Madonna Convinced the President of Argentina to Film ‘Evita’ At the Presidential Palace

Madonna was a worldwide celebrity by the mid-Nineties, with a number of hit songs to her identify. In the mid-’90s, she started the transformation right into a famend actor together with her position in the film musical Evita.

Madonna in Evita | Getty Pictures

Madonna starred in ‘Evita’ as Eva Perón

Evita, initially a stage musical written by prolific stage author Andrew Lloyd Webber, relies on the life story of Eva “Evita” Perón, former First Girl of Argentina. Evita was beloved by Argentinians all through her life, and Madonna was thrilled to give you the option to play her.

However she wasn’t the first one to be thought-about for the position; Michelle Pfeiffer, Meryl Streep, and Glenn Shut had been all being thought-about to play the iconic first girl. However Madonna was so captivated with Evita’s story that she reached out to the movie’s director, Alan Parker, herself.

She saved a diary of her experiences all through the course of, which had been printed in Vanity Fair in November 1996, one month earlier than the film’s launch.

“I remember sitting down during Christmas of ’94 and writing an impassioned letter to the director, Alan Parker, listing the reasons why I was the only one who could portray her, explaining that only I could understand her passion and her pain,” she wrote. “I can honestly say that I did not write this letter of my own free will. It was as if some other force drove my hand across the page.”

Madonna smiling
Madonna | Dave Hogan/Getty Pictures

Madonna requested the Argentinian President to movie ‘Evita’ at the Casa Rosada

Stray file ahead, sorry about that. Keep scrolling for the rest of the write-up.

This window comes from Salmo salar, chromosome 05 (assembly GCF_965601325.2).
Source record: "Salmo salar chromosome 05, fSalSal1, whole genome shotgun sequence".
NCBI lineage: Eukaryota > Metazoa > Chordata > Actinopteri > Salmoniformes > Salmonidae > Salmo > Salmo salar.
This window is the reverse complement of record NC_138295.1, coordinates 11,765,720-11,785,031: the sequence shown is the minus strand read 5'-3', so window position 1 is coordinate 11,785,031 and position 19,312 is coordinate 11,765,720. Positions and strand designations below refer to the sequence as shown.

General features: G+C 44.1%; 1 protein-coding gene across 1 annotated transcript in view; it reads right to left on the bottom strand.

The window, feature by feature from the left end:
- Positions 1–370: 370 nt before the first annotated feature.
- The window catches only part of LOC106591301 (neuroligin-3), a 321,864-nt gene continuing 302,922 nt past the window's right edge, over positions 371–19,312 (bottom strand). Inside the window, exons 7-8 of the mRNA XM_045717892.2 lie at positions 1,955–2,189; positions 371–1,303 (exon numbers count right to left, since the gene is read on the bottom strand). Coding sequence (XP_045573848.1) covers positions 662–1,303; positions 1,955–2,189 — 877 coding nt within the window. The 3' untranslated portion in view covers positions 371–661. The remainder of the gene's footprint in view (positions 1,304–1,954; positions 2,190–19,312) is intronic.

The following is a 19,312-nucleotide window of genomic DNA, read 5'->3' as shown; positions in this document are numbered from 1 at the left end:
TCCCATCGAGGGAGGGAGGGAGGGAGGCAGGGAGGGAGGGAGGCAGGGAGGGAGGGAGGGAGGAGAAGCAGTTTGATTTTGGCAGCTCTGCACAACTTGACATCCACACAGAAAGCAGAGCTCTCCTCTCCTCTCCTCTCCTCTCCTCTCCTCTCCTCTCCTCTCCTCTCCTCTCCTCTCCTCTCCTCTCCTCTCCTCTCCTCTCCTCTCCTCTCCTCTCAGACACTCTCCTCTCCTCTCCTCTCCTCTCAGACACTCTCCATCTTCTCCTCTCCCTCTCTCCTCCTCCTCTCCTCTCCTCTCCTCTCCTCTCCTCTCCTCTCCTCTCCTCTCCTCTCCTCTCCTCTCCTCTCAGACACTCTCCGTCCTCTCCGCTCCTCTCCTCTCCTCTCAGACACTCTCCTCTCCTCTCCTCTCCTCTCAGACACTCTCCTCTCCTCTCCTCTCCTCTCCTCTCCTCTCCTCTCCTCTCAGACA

When she was in Argentina, Madonna had the alternative to meet with the president at the time, Carlos Menem. She was dissatisfied as a result of the movie crew had been forbidden from filming scenes of the film — particularly, the showstopper tune, “Don’t Cry For Me, Argentina,” — at the Casa Rosada, the President’s official workplace. In Evita, the First Girl famously sings the tune from the balcony of the palace, overlooking a crowd.

“I caught Menem looking at my bra strap, which was showing ever so slightly,” she recalled when coping with Menem. “He continued doing this throughout the evening with his piercing eyes, and when I caught him staring, his eyes stayed with mine.”

“We started to talk about reincarnation and God and psychic phenomena and he said he believed in the power of magic,” she continued. “He said one always has to have faith in the things that cannot be explained. Like God. And I thought of a line in The Alchemist that goes something like, ‘If you want something bad enough the whole earth conspires to help you get it.’ And I took a deep breath and said, ‘Yes, that’s why I believe that you will change your mind and allow us to film on the balcony of the Casa Rosada.’”

“The whole table went quiet and he looked at me for a moment and said, ‘Anything is possible,’” she remembered. “My heart was in my shoe.”

Madonna singing and playing guitar
Madonna performs at throughout her “Sticky and Sweet” world tour at Olympic Stadium on September 6, 2008 in Rome, Italy | Elisabetta Villa/Getty Pictures

Madonna was not Argentinians’ alternative to play Perón

Though Madonna was lauded for her efficiency in the film, some Argentinians weren’t completely satisfied about an American pop star bringing their beloved Evita to life on display. Madonna appeared again on her less-than-warm reception (to put it mildly) reception in Buenos Aires.

“On the drive from the airport I twice saw graffiti painted on the walls that said, EVITA LIVES, GET OUT, MADONNA. How’s that for a welcome?” she wrote in her diary. “I have also read in the local newspapers that Alan Parker, Antonio Banderas, who plays Che, and myself have been declared personae non gratae, which is a nice way of saying we are dirty rotten scum.”

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